Professor M Jones , Physics, Swansea University (0.001%)
Professor (Nicholas ) Pidgeon , Psychology, Cardiff University (0.001%)
Dr I Walker , Psychology, University of Bath (0.001%)
Dr SL Walker , Fac of Engineering and Environment, Northumbria University (0.001%)
Dr LT Rodrigues , Faculty of Engineering, University of Nottingham (0.001%)
Dr R Boukhanouf , Faculty of Engineering, University of Nottingham (0.001%)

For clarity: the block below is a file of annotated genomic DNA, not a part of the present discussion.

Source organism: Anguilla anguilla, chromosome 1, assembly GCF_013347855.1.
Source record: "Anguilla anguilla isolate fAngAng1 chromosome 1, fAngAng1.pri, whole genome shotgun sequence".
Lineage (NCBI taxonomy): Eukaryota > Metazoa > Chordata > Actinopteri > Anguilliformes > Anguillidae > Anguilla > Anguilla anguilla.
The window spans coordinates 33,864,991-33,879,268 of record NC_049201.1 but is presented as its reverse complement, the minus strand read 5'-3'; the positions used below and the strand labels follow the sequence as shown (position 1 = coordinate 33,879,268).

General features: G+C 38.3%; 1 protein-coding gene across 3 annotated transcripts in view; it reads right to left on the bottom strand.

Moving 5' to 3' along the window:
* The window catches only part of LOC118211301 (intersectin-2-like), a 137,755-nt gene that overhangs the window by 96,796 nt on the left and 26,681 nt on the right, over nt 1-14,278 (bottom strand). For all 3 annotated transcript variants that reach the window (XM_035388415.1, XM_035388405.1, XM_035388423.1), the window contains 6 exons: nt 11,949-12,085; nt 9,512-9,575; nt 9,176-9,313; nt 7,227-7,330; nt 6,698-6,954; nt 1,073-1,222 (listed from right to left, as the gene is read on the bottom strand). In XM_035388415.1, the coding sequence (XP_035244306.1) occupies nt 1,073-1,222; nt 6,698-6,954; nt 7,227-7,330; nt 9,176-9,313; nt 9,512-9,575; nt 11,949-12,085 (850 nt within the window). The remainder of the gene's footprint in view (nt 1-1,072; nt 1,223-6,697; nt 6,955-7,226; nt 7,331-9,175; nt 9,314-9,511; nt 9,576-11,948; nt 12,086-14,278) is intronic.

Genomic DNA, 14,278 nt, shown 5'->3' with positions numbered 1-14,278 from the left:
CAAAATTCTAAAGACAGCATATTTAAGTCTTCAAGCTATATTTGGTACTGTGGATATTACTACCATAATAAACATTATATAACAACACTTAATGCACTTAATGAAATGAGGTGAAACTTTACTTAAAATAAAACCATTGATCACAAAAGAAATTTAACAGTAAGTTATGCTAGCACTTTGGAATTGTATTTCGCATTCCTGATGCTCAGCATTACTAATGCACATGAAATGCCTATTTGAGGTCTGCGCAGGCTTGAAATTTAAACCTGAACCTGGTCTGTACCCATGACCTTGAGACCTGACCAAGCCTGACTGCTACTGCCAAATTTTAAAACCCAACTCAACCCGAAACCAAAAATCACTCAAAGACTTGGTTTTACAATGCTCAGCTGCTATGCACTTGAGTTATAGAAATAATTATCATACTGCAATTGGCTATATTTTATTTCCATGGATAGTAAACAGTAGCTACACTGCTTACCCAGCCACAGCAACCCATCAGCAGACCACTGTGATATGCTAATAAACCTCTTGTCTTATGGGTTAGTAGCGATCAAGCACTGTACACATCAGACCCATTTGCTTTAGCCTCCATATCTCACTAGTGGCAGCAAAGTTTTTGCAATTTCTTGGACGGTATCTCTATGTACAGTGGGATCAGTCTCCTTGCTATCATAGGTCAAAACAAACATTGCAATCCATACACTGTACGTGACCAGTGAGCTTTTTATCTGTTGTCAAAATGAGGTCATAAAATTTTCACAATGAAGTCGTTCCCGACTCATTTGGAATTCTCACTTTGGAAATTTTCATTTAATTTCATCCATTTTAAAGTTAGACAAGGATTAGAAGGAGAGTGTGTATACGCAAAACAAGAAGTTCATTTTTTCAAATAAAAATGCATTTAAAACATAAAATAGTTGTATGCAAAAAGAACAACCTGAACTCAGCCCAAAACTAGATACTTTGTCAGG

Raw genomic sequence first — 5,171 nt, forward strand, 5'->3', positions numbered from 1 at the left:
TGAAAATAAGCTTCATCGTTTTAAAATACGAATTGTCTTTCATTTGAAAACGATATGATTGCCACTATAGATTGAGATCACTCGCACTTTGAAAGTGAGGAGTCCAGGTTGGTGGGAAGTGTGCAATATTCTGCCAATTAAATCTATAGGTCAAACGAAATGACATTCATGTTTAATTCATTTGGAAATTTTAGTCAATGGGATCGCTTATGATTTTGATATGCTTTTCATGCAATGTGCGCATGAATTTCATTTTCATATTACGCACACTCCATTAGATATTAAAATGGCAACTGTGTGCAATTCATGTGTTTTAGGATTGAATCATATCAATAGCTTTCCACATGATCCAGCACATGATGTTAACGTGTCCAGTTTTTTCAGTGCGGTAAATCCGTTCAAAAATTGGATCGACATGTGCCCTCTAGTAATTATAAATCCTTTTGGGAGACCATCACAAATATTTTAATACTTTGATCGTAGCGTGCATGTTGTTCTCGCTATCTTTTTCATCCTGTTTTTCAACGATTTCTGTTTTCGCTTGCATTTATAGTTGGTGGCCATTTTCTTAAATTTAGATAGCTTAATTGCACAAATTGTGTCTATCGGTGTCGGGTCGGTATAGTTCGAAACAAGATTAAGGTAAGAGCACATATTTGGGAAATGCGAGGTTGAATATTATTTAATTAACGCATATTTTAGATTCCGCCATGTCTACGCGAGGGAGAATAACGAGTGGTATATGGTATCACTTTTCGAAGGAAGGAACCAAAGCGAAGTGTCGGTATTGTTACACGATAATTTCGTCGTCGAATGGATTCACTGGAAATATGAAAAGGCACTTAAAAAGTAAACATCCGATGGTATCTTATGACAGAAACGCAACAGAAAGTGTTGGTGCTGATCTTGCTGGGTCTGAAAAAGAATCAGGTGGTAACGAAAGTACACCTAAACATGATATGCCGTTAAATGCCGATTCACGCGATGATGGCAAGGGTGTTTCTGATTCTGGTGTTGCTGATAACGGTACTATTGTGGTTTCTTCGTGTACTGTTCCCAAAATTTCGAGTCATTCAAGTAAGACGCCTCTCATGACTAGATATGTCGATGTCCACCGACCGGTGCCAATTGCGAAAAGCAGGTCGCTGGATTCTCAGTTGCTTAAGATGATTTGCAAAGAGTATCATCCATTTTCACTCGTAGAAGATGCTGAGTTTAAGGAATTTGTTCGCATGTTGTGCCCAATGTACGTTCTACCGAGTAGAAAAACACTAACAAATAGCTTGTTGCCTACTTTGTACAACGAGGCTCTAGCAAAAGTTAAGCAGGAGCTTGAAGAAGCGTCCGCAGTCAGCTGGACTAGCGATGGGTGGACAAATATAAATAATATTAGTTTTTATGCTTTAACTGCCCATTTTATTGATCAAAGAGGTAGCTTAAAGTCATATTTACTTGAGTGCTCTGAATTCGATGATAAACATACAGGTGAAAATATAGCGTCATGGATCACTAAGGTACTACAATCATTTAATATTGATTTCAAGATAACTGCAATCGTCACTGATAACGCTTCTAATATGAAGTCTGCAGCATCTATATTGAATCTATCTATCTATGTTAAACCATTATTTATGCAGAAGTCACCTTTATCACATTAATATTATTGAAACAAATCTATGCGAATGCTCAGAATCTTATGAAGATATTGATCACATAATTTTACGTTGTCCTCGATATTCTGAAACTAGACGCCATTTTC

Professor T (Tadj ) Oreszczyn , Bartlett Sch of Env, Energy & Resources, University College London (0.001%)
Professor K Henwood , Sch of Social Sciences, Cardiff University (0.001%)
Dr C Morisset , Sch of Computin, Newcastle University (0.001%)
Professor A van Moorsel , Sch of Computin, Newcastle University (0.001%)
Dr S Hillcoat-Nalletamby , College of Human and Health Sciences, Swansea University (0.001%)
Professor JA Clark , Computer Science, University of Sheffield (0.001%)
Professor CBA Musselwhite , Psychology, Aberystwyth University (0.001%)
Web Site
Objectives